Click here: access video

Stress reduction theory[edit | edit source]

A third explanation for the relationship between nature and emotions is stress reduction theory. Ulrich (1981) first proposed that viewing nature can have an automatic effect on the physiological signs of stress. This hypothesis is supported by findings that indicate physiological signs of stress, such as heart rate variability or cortisol levels, a reduced when exposed to a nature scene as opposed to an urban environment (Kim et al., 2009; Song et al., 2015). Song et al. (2015) indicate that this reduction in physiological symptoms is matched with an increase in psychological feelings of relaxation. From a biological perspective, emotions are caused by an interpretation of physiological symptoms (James, 1994). Reducing the physiological symptoms associated with negative emotions, such as increased heart rate, would therefore reduce negative emotional states[grammar?].


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Test yourself!

According to stress reduction theory, going on a nature hike would

be more stressful than walking through a city.
increase feelings of relaxation.
increase your cortisol levels.
make you feel anxious.

Applications[edit | edit source]

Forest therapy has important applications for increasing positive emotions and decreasing negative emotions. Forest therapy can be useful for improving the emotional wellbeing of the general population, and those with psychological disorders such as depression and anxiety.

Figure 3. A girl smiles at the camera, indicating she is happy. Forest therapy has been shown to increase positive emotions.

Improving emotional wellbeing[edit | edit source]

Emotional wellbeing is characterised by the experience of positive emotions and a perceived ability to cope with life's stressors (Spiteri et al., 2013). Forest therapy has the ability to enhance emotional wellbeing due to its positive effect on our emotions (Ochiai et al., 2015). Figure 3 shows a young girl experiencing positive emotions. Additionally, forest therapy may also improve coping abilities by reducing stress (Morita et al., 2007). These positive effects are applicable to a general population (Morita et al., 2007). Table 1 summarises several studies that look at the effect forest therapy has on emotional wellbeing.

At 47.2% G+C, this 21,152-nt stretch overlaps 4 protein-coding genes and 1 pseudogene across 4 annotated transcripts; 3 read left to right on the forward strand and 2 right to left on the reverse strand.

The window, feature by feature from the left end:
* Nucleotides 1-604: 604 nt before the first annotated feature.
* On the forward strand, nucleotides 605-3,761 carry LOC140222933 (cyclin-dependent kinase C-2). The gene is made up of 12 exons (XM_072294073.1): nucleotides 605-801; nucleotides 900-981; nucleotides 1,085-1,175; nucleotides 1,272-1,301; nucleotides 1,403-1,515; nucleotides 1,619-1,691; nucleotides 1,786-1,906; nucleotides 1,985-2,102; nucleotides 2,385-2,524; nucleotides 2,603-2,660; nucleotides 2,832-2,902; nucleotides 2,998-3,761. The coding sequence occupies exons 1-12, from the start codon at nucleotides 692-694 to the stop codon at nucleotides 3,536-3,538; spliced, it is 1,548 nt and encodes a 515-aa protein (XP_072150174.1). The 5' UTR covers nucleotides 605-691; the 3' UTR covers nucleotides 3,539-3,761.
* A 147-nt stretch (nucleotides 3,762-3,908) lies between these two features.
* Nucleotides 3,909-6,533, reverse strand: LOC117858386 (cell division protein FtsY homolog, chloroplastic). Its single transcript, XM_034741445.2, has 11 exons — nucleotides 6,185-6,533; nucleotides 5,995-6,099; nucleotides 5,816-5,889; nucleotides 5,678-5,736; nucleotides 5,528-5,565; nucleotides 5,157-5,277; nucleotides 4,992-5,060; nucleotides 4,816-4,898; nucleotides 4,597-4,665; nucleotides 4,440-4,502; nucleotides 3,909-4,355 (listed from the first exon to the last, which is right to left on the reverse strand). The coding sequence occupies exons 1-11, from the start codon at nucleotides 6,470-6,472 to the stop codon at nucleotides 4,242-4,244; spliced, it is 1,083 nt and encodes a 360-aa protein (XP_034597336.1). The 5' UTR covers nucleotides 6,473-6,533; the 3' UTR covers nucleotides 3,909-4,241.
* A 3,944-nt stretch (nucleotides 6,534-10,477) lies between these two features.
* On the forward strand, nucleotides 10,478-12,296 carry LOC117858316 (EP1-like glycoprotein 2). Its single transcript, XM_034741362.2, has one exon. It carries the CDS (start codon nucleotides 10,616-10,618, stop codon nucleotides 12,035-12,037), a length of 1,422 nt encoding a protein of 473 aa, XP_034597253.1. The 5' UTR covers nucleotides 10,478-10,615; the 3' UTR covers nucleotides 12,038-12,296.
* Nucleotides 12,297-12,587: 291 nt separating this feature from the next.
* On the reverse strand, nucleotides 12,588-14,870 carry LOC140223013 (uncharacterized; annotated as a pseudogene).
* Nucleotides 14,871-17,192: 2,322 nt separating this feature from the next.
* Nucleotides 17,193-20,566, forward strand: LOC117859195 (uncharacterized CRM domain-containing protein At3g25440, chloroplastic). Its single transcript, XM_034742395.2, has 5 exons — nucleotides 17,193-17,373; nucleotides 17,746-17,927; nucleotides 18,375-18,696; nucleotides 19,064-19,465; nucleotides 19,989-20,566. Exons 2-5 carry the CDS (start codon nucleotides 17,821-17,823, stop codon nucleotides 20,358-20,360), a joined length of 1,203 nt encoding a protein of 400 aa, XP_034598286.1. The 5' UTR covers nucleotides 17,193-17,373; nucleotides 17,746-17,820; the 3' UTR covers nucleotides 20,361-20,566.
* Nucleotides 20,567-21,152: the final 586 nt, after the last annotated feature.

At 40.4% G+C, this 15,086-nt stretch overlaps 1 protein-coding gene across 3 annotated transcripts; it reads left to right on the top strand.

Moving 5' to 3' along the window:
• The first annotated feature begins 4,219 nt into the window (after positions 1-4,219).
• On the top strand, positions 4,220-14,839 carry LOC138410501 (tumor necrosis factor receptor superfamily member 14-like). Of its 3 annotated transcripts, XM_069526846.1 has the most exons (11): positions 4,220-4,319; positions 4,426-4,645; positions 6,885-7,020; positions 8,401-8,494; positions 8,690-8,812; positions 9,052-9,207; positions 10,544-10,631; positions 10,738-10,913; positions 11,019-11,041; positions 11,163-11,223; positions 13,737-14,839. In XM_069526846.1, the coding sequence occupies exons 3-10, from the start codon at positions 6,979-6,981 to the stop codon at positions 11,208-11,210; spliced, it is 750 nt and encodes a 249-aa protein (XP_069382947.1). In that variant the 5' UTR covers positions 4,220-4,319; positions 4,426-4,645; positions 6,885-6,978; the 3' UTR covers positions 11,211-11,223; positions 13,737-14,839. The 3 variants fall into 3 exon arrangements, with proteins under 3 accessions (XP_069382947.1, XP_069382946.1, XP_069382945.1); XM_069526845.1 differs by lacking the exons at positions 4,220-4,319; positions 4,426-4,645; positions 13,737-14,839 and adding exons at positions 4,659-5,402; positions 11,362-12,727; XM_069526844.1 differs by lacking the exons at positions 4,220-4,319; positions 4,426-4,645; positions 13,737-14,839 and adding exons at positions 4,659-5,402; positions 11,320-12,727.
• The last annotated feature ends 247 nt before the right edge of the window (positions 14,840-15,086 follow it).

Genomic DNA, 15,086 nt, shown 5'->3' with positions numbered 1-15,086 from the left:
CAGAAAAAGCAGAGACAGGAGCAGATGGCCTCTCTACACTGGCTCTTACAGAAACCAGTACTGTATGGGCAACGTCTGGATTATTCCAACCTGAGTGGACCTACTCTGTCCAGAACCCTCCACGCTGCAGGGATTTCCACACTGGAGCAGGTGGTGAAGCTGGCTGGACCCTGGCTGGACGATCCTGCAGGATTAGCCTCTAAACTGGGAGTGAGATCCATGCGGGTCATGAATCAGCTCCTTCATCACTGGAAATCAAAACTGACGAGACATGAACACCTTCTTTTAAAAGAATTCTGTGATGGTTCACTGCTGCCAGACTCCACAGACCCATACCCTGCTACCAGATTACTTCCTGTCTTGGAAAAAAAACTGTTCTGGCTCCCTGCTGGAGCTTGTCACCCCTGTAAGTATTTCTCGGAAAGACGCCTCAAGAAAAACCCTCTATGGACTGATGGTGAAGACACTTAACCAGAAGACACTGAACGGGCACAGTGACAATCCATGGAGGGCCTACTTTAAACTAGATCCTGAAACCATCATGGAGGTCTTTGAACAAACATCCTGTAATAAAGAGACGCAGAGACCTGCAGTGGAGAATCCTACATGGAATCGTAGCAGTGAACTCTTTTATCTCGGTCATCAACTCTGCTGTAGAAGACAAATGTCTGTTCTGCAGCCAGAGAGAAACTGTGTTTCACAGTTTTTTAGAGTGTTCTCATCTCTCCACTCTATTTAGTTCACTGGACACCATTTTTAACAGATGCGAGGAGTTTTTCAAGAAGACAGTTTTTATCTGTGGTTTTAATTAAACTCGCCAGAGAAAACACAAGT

These findings have important implications on both an individual and a policy-makers level. Individuals can aim to increase the amount of time they spend outdoors. For instance, going on a regular weekly hike[grammar?]. On a more macro level, policy makers should ensure funding is directed towards the upkeep of forests and forest paths. These small changes have the potential to make a big difference in our emotional lives.

Table 1

Research on emotional wellbeing and forest therapy

Researcher Findings
(Ochiai et al., 2015) Middle-aged, Japanese, females who received forest therapy reported an increase in positive emotions, such as "comfortable" and "Relaxed" and a decrease in negative emotions such as "anxious" and "tense".
(Morita et al., 2007) Forest therapy reduces stress levels in healthy adults.
(Hansen et al., 2017) A systematic review of 64 relevant studies found forest therapy significantly reduces emotional distress.

Depression[edit | edit source]

Depression is a mood disorder categorised by feelings of worthlessness and guilt (Malhi & Mann, 2018). There are many negative outcomes of depression, for instance, emotional regulation skills are typically poorer in those with depression (Malhi & Mann, 2018). Therefore, forest therapy's positive impact on emotional states may be beneficial in the treatment of depression. Kim et al. (2009) found that simply performing regular treatments for depression in a forest setting increased the effectiveness of the treatment[Provide more detail]. Table 2 shows specific examples of how forest therapy can help with depression.

These findings have important implications for the way depression treatment is delivered. Incorporating aspects of forest therapy into regular treatments for depression, such as delivering treatment in a forest environment, is one way these findings can applied. Another option would be providing forest therapy sessions in conjunction with regular treatment for depression. It should be noted there is no evidence to suggest forest therapy should replace traditional depression treatments, instead it should be used to enhance traditional treatment methods.